Detective Kaniyan Poonkundran is hungry for a challenging case to investigate and the mystery of a murdered dog leads to a rival who could be the match for him.
Taking inspiration from Arthur Conan Doyle's Sherlock Holmes, Mysskin has come up with his own eccentric detective, who is bloody brilliant at deduction, socially challenged and will not rest until he has solved his case.
The first time we are introduced to his Kaniyan Poonkundran (Vishal, effective), he is desperate for a case — his fix. After a few false starts, he gets a mystery that he feels is worthy of his calibre — it involves a dead canine and a missing canine tooth. As he investigates, with his Watson-like friend Mano (Prasanna, able foil), it leads him to a death that we are shown in the film's opening scene — of a father and his son being struck by lightning.
Meanwhile, a gang of ruthless criminals, led by a character called Devil (Vinay, chilling), which is behind the murders, gets a whiff of Kaniyan's investigation and plots to take him down before he can derail all their carefully laid-out plans.
Like every Mysskin film, Thupparivaalan is idiosyncratic. It starts off on a slow note — the film spends a little too much time with a sub-plot (a commercial compromise?) involving Mallika (Anu Emmanuel), a pick-pocket who Kaniyan becomes fond of and even abuses — but picks up speed and races along leading to a thrilling interval point. The murders are clever (artificial lightning, ricin, laughing gas), the action thrilling and the scenes suspenseful. The criminal is always one step ahead of the detective and the director, who doesn't shy away from showing us the brutality of the crimes, stages the action in sudden bursts, so there is always tension in the scenes.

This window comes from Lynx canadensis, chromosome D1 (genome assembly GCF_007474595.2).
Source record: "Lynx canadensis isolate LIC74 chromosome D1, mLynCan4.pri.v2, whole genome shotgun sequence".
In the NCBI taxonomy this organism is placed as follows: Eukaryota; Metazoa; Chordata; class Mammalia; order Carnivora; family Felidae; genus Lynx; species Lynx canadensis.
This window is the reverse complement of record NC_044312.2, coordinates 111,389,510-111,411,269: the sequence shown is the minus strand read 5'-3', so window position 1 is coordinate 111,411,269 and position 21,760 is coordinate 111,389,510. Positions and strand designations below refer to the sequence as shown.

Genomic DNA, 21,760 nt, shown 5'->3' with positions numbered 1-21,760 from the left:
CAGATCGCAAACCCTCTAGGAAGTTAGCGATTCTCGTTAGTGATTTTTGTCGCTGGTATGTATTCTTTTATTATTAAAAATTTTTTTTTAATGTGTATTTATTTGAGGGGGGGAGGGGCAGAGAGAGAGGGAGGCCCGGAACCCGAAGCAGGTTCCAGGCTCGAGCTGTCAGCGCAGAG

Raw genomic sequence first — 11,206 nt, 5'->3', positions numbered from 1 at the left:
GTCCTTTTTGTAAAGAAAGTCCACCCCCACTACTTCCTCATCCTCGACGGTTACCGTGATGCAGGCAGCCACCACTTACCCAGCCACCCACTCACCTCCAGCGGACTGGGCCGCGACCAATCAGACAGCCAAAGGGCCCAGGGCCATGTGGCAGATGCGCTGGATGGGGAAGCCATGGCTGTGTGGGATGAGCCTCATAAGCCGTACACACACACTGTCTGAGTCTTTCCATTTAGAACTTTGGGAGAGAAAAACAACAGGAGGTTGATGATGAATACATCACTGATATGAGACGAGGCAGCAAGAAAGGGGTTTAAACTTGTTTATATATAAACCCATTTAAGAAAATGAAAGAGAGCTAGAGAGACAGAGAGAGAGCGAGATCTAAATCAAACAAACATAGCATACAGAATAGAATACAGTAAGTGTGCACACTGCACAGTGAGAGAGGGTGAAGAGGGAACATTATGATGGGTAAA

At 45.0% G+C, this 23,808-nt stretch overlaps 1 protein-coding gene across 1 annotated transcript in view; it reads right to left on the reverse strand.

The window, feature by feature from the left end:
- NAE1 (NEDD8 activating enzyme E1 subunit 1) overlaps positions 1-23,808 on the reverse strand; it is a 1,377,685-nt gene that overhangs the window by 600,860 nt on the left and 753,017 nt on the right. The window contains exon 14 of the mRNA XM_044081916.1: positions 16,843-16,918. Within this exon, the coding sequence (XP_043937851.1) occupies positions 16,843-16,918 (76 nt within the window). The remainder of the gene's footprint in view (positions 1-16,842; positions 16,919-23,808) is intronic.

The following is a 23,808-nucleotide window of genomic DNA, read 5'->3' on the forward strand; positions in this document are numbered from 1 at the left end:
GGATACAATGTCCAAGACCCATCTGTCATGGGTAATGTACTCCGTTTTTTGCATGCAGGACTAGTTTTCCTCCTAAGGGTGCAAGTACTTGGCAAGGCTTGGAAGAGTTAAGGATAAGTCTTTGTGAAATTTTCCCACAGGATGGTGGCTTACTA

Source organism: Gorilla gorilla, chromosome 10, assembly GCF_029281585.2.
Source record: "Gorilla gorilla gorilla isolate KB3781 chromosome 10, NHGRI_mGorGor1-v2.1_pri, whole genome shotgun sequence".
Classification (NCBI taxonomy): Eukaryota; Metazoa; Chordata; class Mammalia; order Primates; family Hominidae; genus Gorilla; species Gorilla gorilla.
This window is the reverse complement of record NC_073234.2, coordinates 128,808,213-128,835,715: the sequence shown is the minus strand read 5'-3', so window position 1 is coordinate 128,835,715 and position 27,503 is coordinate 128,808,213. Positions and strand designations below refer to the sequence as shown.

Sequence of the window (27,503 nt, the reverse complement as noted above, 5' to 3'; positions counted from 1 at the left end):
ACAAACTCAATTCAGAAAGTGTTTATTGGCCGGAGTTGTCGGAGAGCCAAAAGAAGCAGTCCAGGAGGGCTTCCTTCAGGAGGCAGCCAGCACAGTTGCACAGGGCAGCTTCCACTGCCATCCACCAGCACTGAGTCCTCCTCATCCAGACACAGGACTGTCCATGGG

Comparisons with Guy Richie's films and Steven Moffat and Mark Gatiss's TV series are inevitable, but Mysskin ensures that this film is wholly his. What gives his film a distinct touch is how he films his scenes. In one action scene, set in a restaurant, he leaves the furniture intact, while most filmmakers would have given us broken tables and chairs to show us the intensity of the action. He even teases us with a fish tank that adds a touch of humour. He also sets the scenes in unique locations — an under-construction building, a Chinese restaurant, a mangrove forest — that they feel fresh and novel. Karthik Venkatraman's cinematography is one of the film's highlights.
It is hard to make us care for a protagonist who is a sociopath (the scene in which he sticks a broom in her hand and pushes her down when she asks him for work is sure to shock and enrage), but Mysskin offsets this by giving us characters like Mano and Mallika whose safety we fear for. He also makes us empathise with the villains, even if only for a few moments. A scene involving Bhagyaraj (in a role unlike anything he has done so far) is quite tragic, while the death of a major character is presented in a heartbreaking way. Then there is Arrol Corelli's violin-dominated score, which infuses so much emotion into the scenes.
And this is Mysskin's triumph, for what sets Thupparivaalan apart from regular action thrillers is how it not only thrills us, but also makes us feel.